Decarboxylase Test: Purpose, Indicator, and Results

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What is Decarboxylase Test?

Decarboxylase test is one of the biochemical tests. This test is commonly used to differentiate the members of the family Enterobacteriaceae on the basis of their ability to produce the enzyme decarboxylase.

However, the metabolism of amino acids differs depending on their characteristic as aerobic or anaerobic facultative anaerobes and as well as in gram-negative organisms.

Metabolism of amino acids occurs either by decarboxylation, deamination or hydrolysis depending on the metabolization of amino acid in an organism.

Decarboxylation often occurs in the presence of an enzyme deaminase and catalyzation occurs by breaking the bonds and it also binds to the rest of the amino acid in the amino group.

Three different decarboxylase enzymes are produced by the organisms, which catalyze the metabolism of amino acids, ornithine, arginine decarboxylase, decarboxylase, and lysine decarboxylase.

The production of these enzymes is taken as an important parameter for differentiating the bacteria present in the family of Enterobacteriaceae.

Apart from differentiating and identifying the Enterobacteriaceae, Ornithine decarboxylase teat is considered as one of the paramount importance especially in separating the members of the Klebsiella-Enterobacter Serratia group and also in identifying the species Proteus.

Decarboxylase Test Objective

 To detect the ability of an organism to produce an enzyme known as decarboxylase.

 To differentiate the members of the family Enterobacteriaceae on the basis of their ability to produce an enzyme decarboxylase.

Decarboxylase Test Principle

 The medias of Arginine, lysine and orthenine decarboxylase are used to detect the ability of an organism to decarboxylate or hydrolyze the amino acid and forms an amine which produces an alkaline ph.

 The basal medium is formed by using Moeller’s formula.

 The medium contains meat peptones and beef extracts which supplies nitrogenous nutrients to support the growth of bacteria.

 The media is composed of glucose which is a fermentable carbohydrate.

 The enzyme pyridoxal acts as a cofactor and enhances the decarboxylase activity. Bromocresol purple and cresol red is used as a pH indicator.

 Amino acids namely arginine, Lysine and ornithine are added once in the basal medium and it also helps in detecting the production of enzyme which decarboxylate or hydrolyze these substrates.

 After fermenting the glucose in the medium, acids are produced. These acids have the capability to lower the pH in the medium which results in change in color from purple to yellow.

 If the organism produces an enzyme decarboxylase, it results in decarboxylation or hydrolysis of amino acids, due to the response in the acid pH.

 Decarboxylation thus results in alkaline end products known as amines, which causes the medium to get back its original color, purple.

 In case if the organism does not ferment glucose, then the medium does not change into yellow, but in these cases too, the tests are performed by including a control without amino acids for comparison.

Decarboxylase Test Requirements

Media: Decarboxylase test medium Base is generally used for testing the amino acid decarboxylase activity. Where as the other medias like Motility-indole-ornithine medium and Lysine iron agar can also be used.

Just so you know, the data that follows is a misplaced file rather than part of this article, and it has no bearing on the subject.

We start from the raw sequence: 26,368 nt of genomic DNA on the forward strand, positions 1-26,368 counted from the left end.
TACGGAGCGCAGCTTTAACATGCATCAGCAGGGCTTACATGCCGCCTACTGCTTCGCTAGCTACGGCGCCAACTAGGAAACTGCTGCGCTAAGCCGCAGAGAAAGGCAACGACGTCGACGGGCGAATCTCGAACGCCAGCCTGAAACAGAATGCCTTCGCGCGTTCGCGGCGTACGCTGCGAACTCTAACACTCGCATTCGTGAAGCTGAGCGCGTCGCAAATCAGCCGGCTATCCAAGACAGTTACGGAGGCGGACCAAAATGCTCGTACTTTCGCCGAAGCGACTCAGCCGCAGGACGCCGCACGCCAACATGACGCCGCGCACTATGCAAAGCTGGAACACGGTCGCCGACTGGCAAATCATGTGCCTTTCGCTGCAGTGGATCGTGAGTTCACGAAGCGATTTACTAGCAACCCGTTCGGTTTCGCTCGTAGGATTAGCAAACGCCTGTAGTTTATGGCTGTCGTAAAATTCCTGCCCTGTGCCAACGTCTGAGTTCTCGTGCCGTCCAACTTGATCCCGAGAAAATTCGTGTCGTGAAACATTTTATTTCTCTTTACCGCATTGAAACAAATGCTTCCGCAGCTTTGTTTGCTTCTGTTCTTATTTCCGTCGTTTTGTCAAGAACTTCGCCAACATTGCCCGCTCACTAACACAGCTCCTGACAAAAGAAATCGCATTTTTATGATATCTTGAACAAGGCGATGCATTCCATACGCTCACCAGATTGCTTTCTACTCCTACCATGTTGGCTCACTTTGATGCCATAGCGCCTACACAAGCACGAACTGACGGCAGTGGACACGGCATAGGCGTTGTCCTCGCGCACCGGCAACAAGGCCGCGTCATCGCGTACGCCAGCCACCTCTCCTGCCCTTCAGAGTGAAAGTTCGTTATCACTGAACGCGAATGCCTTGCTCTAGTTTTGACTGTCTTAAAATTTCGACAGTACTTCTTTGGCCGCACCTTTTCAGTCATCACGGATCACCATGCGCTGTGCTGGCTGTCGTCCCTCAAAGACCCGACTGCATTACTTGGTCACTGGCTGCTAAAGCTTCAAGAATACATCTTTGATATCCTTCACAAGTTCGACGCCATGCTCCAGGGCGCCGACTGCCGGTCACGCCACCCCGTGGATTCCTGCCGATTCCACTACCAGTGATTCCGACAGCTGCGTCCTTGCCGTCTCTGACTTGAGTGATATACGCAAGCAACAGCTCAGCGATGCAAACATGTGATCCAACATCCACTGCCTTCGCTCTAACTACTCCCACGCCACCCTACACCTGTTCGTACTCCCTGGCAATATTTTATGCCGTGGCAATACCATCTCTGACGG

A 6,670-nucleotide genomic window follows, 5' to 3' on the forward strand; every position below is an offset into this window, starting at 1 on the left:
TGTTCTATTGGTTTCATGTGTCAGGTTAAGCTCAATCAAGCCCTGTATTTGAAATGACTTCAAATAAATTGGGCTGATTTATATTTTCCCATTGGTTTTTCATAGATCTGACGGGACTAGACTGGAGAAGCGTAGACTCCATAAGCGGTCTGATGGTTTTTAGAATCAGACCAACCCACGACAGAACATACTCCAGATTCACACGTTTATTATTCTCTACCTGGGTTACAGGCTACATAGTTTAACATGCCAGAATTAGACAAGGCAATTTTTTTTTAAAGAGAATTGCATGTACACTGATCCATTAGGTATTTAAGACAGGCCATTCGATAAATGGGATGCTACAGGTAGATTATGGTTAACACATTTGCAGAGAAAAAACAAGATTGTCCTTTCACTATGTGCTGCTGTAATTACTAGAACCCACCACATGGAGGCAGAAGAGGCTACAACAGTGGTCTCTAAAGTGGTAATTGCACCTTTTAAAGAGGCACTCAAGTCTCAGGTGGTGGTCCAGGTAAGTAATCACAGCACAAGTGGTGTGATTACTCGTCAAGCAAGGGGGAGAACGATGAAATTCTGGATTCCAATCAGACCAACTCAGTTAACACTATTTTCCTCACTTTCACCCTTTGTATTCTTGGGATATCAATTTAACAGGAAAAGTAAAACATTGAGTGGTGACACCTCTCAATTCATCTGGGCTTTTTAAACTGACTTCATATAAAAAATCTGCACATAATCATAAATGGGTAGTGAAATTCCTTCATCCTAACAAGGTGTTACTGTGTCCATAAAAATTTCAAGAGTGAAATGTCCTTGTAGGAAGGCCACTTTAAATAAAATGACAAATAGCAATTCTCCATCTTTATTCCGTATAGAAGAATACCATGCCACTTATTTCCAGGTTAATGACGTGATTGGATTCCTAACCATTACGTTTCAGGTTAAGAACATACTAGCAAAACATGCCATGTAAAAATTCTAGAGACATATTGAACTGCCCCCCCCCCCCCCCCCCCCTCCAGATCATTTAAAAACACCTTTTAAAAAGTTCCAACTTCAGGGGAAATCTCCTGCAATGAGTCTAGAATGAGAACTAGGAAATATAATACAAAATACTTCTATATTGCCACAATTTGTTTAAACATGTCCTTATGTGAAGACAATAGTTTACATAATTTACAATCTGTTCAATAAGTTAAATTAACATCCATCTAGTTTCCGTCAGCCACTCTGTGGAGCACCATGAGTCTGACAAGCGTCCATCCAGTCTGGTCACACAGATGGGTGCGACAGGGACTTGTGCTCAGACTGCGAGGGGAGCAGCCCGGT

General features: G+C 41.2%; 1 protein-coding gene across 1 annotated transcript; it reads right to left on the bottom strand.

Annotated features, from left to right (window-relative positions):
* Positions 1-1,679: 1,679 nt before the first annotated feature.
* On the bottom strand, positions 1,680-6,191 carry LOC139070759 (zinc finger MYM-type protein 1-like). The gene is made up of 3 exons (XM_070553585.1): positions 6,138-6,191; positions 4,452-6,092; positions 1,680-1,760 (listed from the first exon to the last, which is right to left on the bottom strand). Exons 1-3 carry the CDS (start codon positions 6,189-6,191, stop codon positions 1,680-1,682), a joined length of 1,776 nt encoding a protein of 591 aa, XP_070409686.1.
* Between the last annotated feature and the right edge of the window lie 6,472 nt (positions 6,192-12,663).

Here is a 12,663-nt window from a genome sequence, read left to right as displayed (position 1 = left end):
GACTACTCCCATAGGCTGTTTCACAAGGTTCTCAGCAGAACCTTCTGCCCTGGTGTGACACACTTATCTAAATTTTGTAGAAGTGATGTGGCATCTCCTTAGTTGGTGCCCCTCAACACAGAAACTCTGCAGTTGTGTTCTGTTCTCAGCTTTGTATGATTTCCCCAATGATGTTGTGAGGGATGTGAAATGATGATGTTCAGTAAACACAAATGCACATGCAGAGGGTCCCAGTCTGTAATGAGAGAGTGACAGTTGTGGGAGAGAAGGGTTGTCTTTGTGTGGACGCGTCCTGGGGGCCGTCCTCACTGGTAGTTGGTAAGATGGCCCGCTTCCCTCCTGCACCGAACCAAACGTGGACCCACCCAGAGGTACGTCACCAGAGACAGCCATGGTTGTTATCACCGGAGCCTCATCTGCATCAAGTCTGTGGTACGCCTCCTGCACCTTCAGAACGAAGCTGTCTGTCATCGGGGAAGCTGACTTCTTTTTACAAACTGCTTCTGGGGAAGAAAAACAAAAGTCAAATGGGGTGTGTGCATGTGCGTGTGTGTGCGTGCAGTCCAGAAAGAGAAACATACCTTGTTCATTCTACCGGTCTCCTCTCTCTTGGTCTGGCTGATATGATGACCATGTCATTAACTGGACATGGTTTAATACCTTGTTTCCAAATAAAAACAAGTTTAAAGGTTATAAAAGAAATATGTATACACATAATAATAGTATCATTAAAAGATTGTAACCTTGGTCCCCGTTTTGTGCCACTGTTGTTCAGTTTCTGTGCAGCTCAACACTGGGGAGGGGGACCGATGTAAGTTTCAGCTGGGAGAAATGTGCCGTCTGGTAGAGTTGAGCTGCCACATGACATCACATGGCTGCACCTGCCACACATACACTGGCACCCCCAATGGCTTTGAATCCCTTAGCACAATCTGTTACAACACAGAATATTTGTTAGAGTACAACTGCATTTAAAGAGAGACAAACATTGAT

 Mineral oil

 Vaspar

 Liquid paraffin

 Petroleum jelly, which is maintained at 56ºC in the liquid form.


 Sterile sticks

 Inoculating loops

 Incubator

Decarboxylase Test Procedure
1. Preparation of Media

 Initially 9.02 grams of dehydrated powder is filled into a beaker containing 1000 milli liters of pure distilled or deionized water.

 The prepared solution is then heated till it boils, so that the medium dissolves completely.

 The media is initially divided into four equal parts. When one part is tube without adding any amino acid and the tube is labelled as control.

 Then the remaining three parts are dispensed into each of the tubes and L-lysine hydrochloride, L-arginine hydrochloride, and L-ornithine hydrochloride are separately added to bring a final concentration of about 0.5%.

 About 3 to 4 ml of the media is dispensed in a screw capped tubes and they are sterilized by autoclaving them at a 10 lbs. pressure in 115ºC for about 20 minutes.

 In order to avoid the false alkalinization on the surface of the medium, liquid paraffin is added to height of about 5mm before sterilizing.

2. Decarboxylase Test

 For Glucose-fermenting organisms

 A drop of 18-24hour brain heart infusion broth culture is add in each of the three decarboxylase broths.

 Here the control tube is not used for glucose-fermenting organisms.

 4mm layer of sterile mineral oil is added to each of the tubes and the tubes are incubated for 4 days at a temperature of 35 to 37ºC in an ambient air.

Glucose-Nonfermenting Organisms

 A suspension is prepared using brain heart infusion broth and it is prepared from an overnight culture on a sheep blood agar.

 Each of the four-decarboxylase broth is inoculated with four drops of the prepared suspension.

 Then a sterile oil is added to a height of about 4mm.

 The tubes are then incubated for 4 days at a temperature of about 35 to 37ºC in an ambient air.

 The tubes are then observed for color change for 24, 48, 72 and 96 hours.

Decarboxylase Test Results

 A positive test is found out by change in color of the medium from turbid purple to faded out yellow purple color.

 A negative test is detected by a bright yellow color or no change in color.

 The control tube must retain, its original color or sometimes it turns yellow. If turbidity or alkalinity of the purple color is seen in the control tube, then the test is considered as invalid one.

Decarboxylase Test Citations


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